Geodesic Dome

Constructed in 1957, Cal Poly’s geodesic dome marks one of the first of its kind built on the west coast. Geodesic domes are remarkably strong and lightweight with a minimal amount of material, making them widely popular during the 1950s and 1960s. Five students built the dome from the design theory of R. Buckminster Fuller after a lecture of his the year before on these domes. The structure originally stood on campus as the entrance to the architecture building before being transported to Poly Canyon. Today it remains a campus landmark to remind students of a time when student projects were not limited to size or scale.

After an inspiring speech by renowned architect R. Buckminster Fuller at Cal Poly in 1956, a group of five architectural engineering students came together to build his patented “geodesic dome.” This would become the first permanent dome of its kind in the western United States. For several years after its construction, this student project was the largest dome west of the Mississippi for many years at 50 feet in diameter and 25 feet tall. Completed by students Richard Neill, William Roth, Donald Mills, Samuel Peterson, and Don Trunklage, the dome utilizes over 19,000 nuts, bolts, and washers, and over 1 mile of 1” diameter war surplus boiler pipe.

History of Geodesic Domes

 Students often climbed the geodesic dome to take a break from schoolwork.  Image from El Rodeo Yearbook, 1958The first geodesic dome was built shortly after World War I by Walther Bauersfeld, but it wasn’t until nearly 20 years later that the structure became popular in the United States by Buckminster Fuller. Known as an “architect - author - philosopher - mathematician - engineer” by those who attended his 10-hour long lectures, Fuller patented the idea in 1954 and shortly after saw a boom in geodesic domes throughout the country in the following years, including the one built on campus in 1957. After World War II the United States suffered a shortage in housing. Geodesic domes were a brilliant solution to this problem, being easily-constructible from excess war materials and able to be built nearly anywhere in a short amount of time. These domes never grew widespread in the housing market despite their demand and interest, due to the constant negotiations between union construction workers, designers, and stockholders. Today they are used throughout the world as civic centers and public spaces. A few of the most popular domes are Spaceship Earth and the Walt Disney World EPCOT Center in Bay Lake, Florida, United States, the Zeiss Planetarium in Jena, Germany, and the Climatron greenhouse in the Missouri Botanical Gardens in St. Louis, Missouri, United States.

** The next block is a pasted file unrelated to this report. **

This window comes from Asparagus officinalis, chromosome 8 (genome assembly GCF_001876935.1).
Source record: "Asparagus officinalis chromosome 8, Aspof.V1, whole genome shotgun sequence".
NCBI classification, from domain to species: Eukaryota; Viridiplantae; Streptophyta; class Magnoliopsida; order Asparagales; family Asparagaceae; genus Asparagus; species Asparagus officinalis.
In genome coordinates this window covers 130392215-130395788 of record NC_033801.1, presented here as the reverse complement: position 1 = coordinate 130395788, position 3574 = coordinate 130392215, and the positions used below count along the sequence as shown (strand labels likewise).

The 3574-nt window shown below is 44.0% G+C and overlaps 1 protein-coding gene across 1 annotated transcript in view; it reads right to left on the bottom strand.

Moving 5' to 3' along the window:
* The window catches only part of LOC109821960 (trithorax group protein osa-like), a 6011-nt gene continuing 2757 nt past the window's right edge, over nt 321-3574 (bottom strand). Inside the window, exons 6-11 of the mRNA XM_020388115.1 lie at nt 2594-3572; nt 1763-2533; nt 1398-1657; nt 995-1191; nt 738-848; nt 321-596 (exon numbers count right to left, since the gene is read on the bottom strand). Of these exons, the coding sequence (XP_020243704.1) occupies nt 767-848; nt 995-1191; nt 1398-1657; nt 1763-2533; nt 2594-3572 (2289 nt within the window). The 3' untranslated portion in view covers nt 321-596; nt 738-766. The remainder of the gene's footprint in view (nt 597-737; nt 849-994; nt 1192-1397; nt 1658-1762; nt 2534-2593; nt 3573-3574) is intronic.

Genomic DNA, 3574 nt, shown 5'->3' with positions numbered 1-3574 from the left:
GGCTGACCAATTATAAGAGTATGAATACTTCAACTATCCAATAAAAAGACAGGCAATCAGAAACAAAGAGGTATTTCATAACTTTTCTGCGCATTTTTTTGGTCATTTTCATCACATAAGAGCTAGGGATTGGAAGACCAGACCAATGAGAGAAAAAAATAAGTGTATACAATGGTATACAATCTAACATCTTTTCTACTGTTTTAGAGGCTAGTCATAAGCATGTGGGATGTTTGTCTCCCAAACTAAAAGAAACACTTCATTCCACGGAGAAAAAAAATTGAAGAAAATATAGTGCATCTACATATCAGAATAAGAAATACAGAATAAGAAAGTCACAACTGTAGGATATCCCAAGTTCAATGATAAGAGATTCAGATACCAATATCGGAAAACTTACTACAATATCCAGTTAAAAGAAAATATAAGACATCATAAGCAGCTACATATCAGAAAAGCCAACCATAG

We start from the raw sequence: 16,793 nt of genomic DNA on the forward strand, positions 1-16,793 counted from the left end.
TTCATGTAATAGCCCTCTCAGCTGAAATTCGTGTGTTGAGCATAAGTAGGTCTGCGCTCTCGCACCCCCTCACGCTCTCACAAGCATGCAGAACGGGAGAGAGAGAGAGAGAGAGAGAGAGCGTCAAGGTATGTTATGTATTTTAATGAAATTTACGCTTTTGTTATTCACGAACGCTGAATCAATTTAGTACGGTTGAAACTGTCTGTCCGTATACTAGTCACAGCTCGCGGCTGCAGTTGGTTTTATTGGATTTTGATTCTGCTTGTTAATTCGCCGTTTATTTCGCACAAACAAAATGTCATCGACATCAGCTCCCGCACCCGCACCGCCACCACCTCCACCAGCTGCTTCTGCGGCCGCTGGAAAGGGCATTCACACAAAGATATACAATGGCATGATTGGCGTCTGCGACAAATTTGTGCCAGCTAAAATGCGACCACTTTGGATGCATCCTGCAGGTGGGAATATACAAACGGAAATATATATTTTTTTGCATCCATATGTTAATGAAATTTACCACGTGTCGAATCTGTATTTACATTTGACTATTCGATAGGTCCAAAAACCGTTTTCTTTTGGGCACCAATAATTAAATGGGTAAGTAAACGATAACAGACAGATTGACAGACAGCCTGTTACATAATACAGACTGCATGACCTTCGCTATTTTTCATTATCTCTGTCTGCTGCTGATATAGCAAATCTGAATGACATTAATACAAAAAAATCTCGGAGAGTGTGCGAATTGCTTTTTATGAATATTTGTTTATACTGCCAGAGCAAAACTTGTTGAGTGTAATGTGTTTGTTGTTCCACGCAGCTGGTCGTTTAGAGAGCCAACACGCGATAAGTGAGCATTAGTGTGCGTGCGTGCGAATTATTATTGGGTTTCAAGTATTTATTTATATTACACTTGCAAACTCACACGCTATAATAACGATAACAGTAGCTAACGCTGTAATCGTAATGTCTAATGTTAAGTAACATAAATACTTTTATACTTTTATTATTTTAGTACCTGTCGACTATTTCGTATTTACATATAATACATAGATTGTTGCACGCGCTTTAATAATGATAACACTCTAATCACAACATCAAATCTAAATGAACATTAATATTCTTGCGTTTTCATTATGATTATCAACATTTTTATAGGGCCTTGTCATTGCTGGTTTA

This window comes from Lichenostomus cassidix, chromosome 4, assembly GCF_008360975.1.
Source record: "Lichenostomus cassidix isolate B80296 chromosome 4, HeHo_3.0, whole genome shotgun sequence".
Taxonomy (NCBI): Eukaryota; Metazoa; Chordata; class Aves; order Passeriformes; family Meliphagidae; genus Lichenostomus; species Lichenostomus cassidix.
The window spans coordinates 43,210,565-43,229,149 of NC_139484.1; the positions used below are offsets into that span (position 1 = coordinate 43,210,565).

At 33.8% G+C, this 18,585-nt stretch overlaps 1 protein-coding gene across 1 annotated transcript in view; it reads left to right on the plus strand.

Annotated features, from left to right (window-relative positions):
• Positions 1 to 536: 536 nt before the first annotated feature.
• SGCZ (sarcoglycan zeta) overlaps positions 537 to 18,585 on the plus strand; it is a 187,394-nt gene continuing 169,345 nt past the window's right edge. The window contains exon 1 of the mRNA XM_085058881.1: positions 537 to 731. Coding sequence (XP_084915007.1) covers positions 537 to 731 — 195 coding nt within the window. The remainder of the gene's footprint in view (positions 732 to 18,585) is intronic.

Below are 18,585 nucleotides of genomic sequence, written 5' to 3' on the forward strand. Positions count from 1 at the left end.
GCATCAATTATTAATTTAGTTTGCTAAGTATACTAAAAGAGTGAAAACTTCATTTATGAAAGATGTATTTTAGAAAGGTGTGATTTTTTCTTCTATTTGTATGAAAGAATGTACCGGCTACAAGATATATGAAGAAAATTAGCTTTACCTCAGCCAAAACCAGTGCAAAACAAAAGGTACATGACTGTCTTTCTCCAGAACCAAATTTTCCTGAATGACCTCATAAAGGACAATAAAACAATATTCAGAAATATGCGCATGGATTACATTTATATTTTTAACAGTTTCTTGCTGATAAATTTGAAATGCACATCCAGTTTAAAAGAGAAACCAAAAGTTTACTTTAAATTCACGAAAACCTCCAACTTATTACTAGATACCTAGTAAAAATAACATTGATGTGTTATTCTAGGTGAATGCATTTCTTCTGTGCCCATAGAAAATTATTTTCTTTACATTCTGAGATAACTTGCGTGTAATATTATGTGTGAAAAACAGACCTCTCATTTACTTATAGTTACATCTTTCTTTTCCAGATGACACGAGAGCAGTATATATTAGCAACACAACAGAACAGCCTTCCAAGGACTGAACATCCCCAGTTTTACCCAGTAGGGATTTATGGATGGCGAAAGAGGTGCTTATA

Geometry and Structural Integrity

Geodesic domes are constructed with a series of triangles that form hexagons and pentagons. Most often the triangles form hexagons, and a triangle-formed pentagon is spaced between these hexagons at intervals between 2 and 8 struts, including those in the pentagon (see figure). These domes are unique in the sense that the larger they are, the stronger and more lightweight they become, uncommon to most structural systems. In comparison to rectangular- and square-framed structures, they enclose a larger volume of space with a smaller surface area.

 Geometry of a 4V geodesic dome. Struts are highlighted in red. Image from

Cal Poly’s Geodesic Dome

 Geodesic dome in its previous location near the Cal Poly architecture building. Image from University Archives The Geodesic dome is by far the oldest structure in the Experimental Design Structures laboratory in Poly Canyon, outdating the founding of the laboratory itself. Potential uses of the dome were discussed soon after its completion in 1957, including use for a chapel or a gathering space with a fully functioning HVAC system. Prior to its relocation, the structure stood as the entrance to the architecture building until October 1963 1963 (since replaced by the Clyde P. Fischer Science Hall and A-1 administration parking lot). In May earlier that year, a group of rowdy students moved the dome with sheer human strength from the architecture building to the cafeteria patio area as a prank on Poly Royal weekend. After months of deliberation and with the newly-founding outdoor laboratory space, the structure was finally moved to its permanent home in Poly Canyon. During events like Design Village this student project serves as a sound stage for disc jockeys because of its excellent acoustics, due to the geometry of domes. Today the structure functions as a symbol of the “learn by doing” philosophy.

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